But my sisters have five children between the two of them, and I’m ashamed to admit that I can’t remember a single blessed detail about the day sweet Whitney was born. If you were to ask 100 people who have known her throughout her life to describe my niece, I’ll bet at least 80 would use the word “quiet” somewhere in their description. The other 20 might use “shy.”

When Whitney was a baby, my father resorted to using ice cream to trick his timid granddaughter into coming near him. When she was old enough to walk around, she scared the living daylights out of my mother regularly by wandering off to play in some hidden corner and by keeping completely silent while we frantically searched the entire house for her. At a later age, she’d do this hiding bit on purpose. She was also adept at scaring you by creeping up on you undetected. Because she was the master of hush, I nicknamed her “Whisper.”

My Whisper is now a woman, twenty-seven years old today. In my opinion, she is an amazing woman. And, yes, she is still quiet and reserved. She is peace-loving and tender-hearted, kind to animals, the elderly, and children.

My niece is smart, sincere, and hard-working, holding down two jobs to pay the bills and working an internship to help her earn a spot in the graduate program of her choice. Although she is quiet, she has learned to be assertive and to speak up for herself and for others. I’m proud of her.

I know she’d rather blend into the background and stay unnoticed much of the time, but I think she stands out. In our “Look at me! Look at me!” culture, so few are willing to work hard, help others, and also keep quiet about it. While I might be the negligent aunt by not remembering anything about the day she was born, I can’t help but pay attention to the fact that she is beautiful both on the outside and on the inside. The woman my Whisper has become wears a quiet dignity that will not go unnoticed in today’s too-loud world.


I love talking to my Whisper. We share several interests, not the least of which is food. We love cooking for others, and we can both get excited about something as simple as caramelized onions. I asked Whitney if she’d share with me one of her favorite things to make, and this is what she sent me. Although she lives too far away to come over to share them with me, maybe I’ll make these to celebrate her birthday anyway. Just remember that these are best eaten while warm; they don’t keep well.

Hot from the oven. . . mmmmm. . .

Cinnamon Roll Buttermilk Biscuits

1 tsp. cinnamon
1/4 cup sugar
2 cups flour
1 tablespoon baking powder
1 teaspoon salt
1/2 teaspoon baking soda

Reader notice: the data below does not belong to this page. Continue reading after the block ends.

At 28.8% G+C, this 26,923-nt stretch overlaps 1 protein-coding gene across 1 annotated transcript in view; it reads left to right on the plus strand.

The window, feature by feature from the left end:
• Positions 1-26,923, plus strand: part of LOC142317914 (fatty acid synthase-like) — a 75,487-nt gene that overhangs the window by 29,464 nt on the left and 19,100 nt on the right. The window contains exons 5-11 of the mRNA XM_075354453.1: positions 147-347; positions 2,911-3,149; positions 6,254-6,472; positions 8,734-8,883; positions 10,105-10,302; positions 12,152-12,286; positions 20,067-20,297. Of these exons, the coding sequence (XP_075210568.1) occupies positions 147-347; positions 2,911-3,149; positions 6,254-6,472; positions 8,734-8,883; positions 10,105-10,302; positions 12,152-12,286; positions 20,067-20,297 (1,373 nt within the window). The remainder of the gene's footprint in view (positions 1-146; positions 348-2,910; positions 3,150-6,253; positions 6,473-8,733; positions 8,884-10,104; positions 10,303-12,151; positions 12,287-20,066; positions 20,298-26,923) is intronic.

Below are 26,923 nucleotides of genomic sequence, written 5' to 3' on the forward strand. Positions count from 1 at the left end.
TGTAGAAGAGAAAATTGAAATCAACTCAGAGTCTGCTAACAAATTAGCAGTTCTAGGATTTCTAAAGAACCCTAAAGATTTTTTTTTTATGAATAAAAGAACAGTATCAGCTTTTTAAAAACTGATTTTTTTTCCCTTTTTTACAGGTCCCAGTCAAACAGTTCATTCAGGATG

8 tablespoons butter, cubed and chilled
3/4 cup buttermilk

Cream Cheese Icing:
3 ounces softened cream cheese
1/2 teaspoon vanilla
1 tablespoon milk
1 cup powdered sugar

Preheat oven to 450℉. Grease a cookie sheet or line it with parchment paper. Mix the cinnamon and sugar together and set aside.
Combine flour, baking powder, salt, and baking soda. Cut the cold butter into the flour mixture until it resembles coarse meal.
Make a well in the center of the butter and flour mixture and add the buttermilk. Gently mix until buttermilk is combined into the butter and flour. Do not over mix. Dump the dough out onto a lightly floured surface. Using your hands, pat the dough into a rectangle 1-inch thick. Sprinkle with 1 1/2 teaspoons of the cinnamon sugar. Fold the dough in half and again, pat into a rectangle 1-inch thick. Repeat 2 more times.
Using a 2-inch biscuit cutter, cut the dough into biscuits. Place biscuits on prepared baking sheet and sprinkle with more cinnamon and sugar. Bake for 10-12 minutes or until golden brown. Let cool slightly.
While biscuits are baking, whisk together cream cheese, vanilla, and milk. Add in powdered sugar and whisk until smooth.

 Spoon or pipe icing onto biscuits. Sprinkle with more cinnamon sugar.

*This column ran in The Hancock News on March 29, 2017.
**I tried this recipe after it was published, and the biscuits were delicious at breakfast when I made them and not horrible at lunch either. I bet that if you can't eat all of them at once, you could probably freeze them before baking them, thaw them out, and bake them when you want them (because you can with regular biscuits). Also, I didn't have time to pipe the frosting, but I think it would work better and look prettier.